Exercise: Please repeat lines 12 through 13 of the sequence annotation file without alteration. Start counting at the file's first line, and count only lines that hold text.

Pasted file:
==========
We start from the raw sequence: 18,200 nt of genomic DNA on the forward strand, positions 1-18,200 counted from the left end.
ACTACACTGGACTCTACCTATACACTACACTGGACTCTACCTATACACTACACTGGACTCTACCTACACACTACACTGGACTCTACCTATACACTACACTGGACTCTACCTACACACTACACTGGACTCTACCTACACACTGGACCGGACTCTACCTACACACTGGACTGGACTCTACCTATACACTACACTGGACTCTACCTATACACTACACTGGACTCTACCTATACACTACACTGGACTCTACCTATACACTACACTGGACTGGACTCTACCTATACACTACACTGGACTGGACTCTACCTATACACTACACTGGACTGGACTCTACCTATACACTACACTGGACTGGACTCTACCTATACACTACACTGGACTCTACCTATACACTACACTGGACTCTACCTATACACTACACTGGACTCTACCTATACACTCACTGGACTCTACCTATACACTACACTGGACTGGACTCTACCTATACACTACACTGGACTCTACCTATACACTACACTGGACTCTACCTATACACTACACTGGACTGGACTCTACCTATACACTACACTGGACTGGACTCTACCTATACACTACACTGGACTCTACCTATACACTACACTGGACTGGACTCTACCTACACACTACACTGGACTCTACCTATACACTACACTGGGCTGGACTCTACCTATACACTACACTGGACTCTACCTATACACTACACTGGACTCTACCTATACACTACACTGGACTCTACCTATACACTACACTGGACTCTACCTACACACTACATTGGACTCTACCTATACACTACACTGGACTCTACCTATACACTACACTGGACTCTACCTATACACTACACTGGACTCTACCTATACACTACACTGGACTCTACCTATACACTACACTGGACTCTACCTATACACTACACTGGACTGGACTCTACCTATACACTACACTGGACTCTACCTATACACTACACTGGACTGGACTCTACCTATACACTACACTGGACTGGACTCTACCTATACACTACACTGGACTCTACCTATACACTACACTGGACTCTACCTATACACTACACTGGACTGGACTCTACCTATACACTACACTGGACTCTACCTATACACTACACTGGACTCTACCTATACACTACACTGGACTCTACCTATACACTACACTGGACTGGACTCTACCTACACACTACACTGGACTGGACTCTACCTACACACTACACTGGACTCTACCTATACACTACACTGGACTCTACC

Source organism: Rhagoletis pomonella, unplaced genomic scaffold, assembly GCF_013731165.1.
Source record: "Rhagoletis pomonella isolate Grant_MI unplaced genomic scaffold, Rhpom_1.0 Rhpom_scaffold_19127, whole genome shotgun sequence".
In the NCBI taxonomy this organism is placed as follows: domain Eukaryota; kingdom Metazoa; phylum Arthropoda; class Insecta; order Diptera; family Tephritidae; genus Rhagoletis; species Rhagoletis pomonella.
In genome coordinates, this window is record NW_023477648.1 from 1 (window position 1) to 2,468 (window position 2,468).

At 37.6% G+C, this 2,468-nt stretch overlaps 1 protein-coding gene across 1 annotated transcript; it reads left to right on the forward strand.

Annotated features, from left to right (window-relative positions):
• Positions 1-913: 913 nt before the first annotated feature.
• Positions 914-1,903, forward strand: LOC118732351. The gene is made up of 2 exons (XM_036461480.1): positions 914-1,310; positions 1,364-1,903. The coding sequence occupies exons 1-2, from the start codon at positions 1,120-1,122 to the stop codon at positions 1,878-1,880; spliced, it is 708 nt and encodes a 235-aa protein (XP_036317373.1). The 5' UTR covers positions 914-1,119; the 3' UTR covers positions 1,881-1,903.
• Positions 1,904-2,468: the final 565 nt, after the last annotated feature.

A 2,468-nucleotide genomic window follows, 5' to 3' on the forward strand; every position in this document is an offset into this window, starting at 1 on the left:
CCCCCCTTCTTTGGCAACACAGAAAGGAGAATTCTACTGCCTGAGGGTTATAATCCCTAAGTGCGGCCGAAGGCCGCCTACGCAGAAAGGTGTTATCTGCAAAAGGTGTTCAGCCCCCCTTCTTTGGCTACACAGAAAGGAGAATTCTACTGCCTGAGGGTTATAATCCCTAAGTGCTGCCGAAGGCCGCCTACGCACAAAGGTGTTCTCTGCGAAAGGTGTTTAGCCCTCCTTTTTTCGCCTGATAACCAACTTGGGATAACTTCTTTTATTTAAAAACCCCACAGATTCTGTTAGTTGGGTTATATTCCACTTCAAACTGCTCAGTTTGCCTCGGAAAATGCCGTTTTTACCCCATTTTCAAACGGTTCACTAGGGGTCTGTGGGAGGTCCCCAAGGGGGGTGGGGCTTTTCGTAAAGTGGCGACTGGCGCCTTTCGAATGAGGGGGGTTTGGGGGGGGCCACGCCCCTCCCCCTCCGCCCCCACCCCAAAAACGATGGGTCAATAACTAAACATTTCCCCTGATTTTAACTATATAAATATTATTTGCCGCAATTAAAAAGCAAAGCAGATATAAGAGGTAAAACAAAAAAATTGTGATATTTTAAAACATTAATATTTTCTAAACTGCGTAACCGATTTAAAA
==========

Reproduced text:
A 2,468-nucleotide genomic window follows, 5' to 3' on the forward strand; every position in this document is an offset into this window, starting at 1 on the left:
CCCCCCTTCTTTGGCAACACAGAAAGGAGAATTCTACTGCCTGAGGGTTATAATCCCTAAGTGCGGCCGAAGGCCGCCTACGCAGAAAGGTGTTATCTGCAAAAGGTGTTCAGCCCCCCTTCTTTGGCTACACAGAAAGGAGAATTCTACTGCCTGAGGGTTATAATCCCTAAGTGCTGCCGAAGGCCGCCTACGCACAAAGGTGTTCTCTGCGAAAGGTGTTTAGCCCTCCTTTTTTCGCCTGATAACCAACTTGGGATAACTTCTTTTATTTAAAAACCCCACAGATTCTGTTAGTTGGGTTATATTCCACTTCAAACTGCTCAGTTTGCCTCGGAAAATGCCGTTTTTACCCCATTTTCAAACGGTTCACTAGGGGTCTGTGGGAGGTCCCCAAGGGGGGTGGGGCTTTTCGTAAAGTGGCGACTGGCGCCTTTCGAATGAGGGGGGTTTGGGGGGGGCCACGCCCCTCCCCCTCCGCCCCCACCCCAAAAACGATGGGTCAATAACTAAACATTTCCCCTGATTTTAACTATATAAATATTATTTGCCGCAATTAAAAAGCAAAGCAGATATAAGAGGTAAAACAAAAAAATTGTGATATTTTAAAACATTAATATTTTCTAAACTGCGTAACCGATTTAAAA